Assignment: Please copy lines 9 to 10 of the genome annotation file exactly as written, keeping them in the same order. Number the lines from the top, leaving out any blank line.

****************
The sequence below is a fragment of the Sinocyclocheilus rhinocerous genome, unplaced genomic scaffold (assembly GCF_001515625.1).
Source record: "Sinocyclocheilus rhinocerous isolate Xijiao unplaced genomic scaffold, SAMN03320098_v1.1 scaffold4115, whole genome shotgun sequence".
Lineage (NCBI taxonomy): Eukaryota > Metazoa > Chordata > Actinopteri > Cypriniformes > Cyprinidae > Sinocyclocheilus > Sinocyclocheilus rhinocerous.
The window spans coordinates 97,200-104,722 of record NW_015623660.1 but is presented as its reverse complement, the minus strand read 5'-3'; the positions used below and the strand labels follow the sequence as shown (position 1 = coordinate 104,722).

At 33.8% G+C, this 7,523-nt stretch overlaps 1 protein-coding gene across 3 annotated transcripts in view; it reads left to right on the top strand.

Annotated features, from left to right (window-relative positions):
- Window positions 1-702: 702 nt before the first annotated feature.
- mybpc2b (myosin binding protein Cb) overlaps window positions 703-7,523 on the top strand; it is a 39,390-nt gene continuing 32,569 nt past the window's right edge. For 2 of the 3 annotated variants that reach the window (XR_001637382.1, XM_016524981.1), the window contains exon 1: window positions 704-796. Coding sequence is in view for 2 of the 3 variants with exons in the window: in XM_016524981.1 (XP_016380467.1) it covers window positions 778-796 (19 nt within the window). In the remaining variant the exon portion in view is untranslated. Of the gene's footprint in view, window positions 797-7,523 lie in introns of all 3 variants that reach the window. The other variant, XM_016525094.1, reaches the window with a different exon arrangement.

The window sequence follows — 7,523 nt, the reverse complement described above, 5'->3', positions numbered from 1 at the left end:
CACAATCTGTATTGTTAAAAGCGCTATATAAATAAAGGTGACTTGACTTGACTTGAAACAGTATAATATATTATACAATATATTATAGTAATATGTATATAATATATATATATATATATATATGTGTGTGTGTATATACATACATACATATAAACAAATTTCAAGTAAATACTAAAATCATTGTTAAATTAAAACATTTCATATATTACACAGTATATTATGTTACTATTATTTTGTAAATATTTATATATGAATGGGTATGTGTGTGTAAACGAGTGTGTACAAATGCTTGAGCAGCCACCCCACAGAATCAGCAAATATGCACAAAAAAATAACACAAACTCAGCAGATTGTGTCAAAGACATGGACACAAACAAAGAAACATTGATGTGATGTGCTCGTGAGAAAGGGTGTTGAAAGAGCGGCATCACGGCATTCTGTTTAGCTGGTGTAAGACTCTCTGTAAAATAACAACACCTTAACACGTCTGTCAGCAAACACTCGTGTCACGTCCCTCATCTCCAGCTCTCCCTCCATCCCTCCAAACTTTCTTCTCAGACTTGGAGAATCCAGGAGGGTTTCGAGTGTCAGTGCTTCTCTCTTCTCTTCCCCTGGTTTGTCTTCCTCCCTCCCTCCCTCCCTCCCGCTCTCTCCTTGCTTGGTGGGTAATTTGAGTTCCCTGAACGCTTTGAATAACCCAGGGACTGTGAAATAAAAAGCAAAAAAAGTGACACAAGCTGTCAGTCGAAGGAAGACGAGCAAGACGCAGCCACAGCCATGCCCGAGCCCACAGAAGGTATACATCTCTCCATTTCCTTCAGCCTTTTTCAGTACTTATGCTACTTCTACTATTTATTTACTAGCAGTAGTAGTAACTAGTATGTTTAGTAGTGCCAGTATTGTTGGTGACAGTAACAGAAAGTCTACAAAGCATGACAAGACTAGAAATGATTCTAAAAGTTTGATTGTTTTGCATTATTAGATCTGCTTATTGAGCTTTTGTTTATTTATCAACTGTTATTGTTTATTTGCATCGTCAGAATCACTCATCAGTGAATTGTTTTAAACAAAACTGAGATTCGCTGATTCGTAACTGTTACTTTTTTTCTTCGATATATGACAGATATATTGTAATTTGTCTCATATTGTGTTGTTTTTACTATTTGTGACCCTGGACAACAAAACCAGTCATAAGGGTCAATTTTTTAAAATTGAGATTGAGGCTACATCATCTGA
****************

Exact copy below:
The window sequence follows — 7,523 nt, the reverse complement described above, 5'->3', positions numbered from 1 at the left end:
CACAATCTGTATTGTTAAAAGCGCTATATAAATAAAGGTGACTTGACTTGACTTGAAACAGTATAATATATTATACAATATATTATAGTAATATGTATATAATATATATATATATATATATATGTGTGTGTGTATATACATACATACATATAAACAAATTTCAAGTAAATACTAAAATCATTGTTAAATTAAAACATTTCATATATTACACAGTATATTATGTTACTATTATTTTGTAAATATTTATATATGAATGGGTATGTGTGTGTAAACGAGTGTGTACAAATGCTTGAGCAGCCACCCCACAGAATCAGCAAATATGCACAAAAAAATAACACAAACTCAGCAGATTGTGTCAAAGACATGGACACAAACAAAGAAACATTGATGTGATGTGCTCGTGAGAAAGGGTGTTGAAAGAGCGGCATCACGGCATTCTGTTTAGCTGGTGTAAGACTCTCTGTAAAATAACAACACCTTAACACGTCTGTCAGCAAACACTCGTGTCACGTCCCTCATCTCCAGCTCTCCCTCCATCCCTCCAAACTTTCTTCTCAGACTTGGAGAATCCAGGAGGGTTTCGAGTGTCAGTGCTTCTCTCTTCTCTTCCCCTGGTTTGTCTTCCTCCCTCCCTCCCTCCCTCCCGCTCTCTCCTTGCTTGGTGGGTAATTTGAGTTCCCTGAACGCTTTGAATAACCCAGGGACTGTGAAATAAAAAGCAAAAAAAGTGACACAAGCTGTCAGTCGAAGGAAGACGAGCAAGACGCAGCCACAGCCATGCCCGAGCCCACAGAAGGTATACATCTCTCCATTTCCTTCAGCCTTTTTCAGTACTTATGCTACTTCTACTATTTATTTACTAGCAGTAGTAGTAACTAGTATGTTTAGTAGTGCCAGTATTGTTGGTGACAGTAACAGAAAGTCTACAAAGCATGACAAGACTAGAAATGATTCTAAAAGTTTGATTGTTTTGCATTATTAGATCTGCTTATTGAGCTTTTGTTTATTTATCAACTGTTATTGTTTATTTGCATCGTCAGAATCACTCATCAGTGAATTGTTTTAAACAAAACTGAGATTCGCTGATTCGTAACTGTTACTTTTTTTCTTCGATATATGACAGATATATTGTAATTTGTCTCATATTGTGTTGTTTTTACTATTTGTGACCCTGGACAACAAAACCAGTCATAAGGGTCAATTTTTTAAAATTGAGATTGAGGCTACATCATCTGA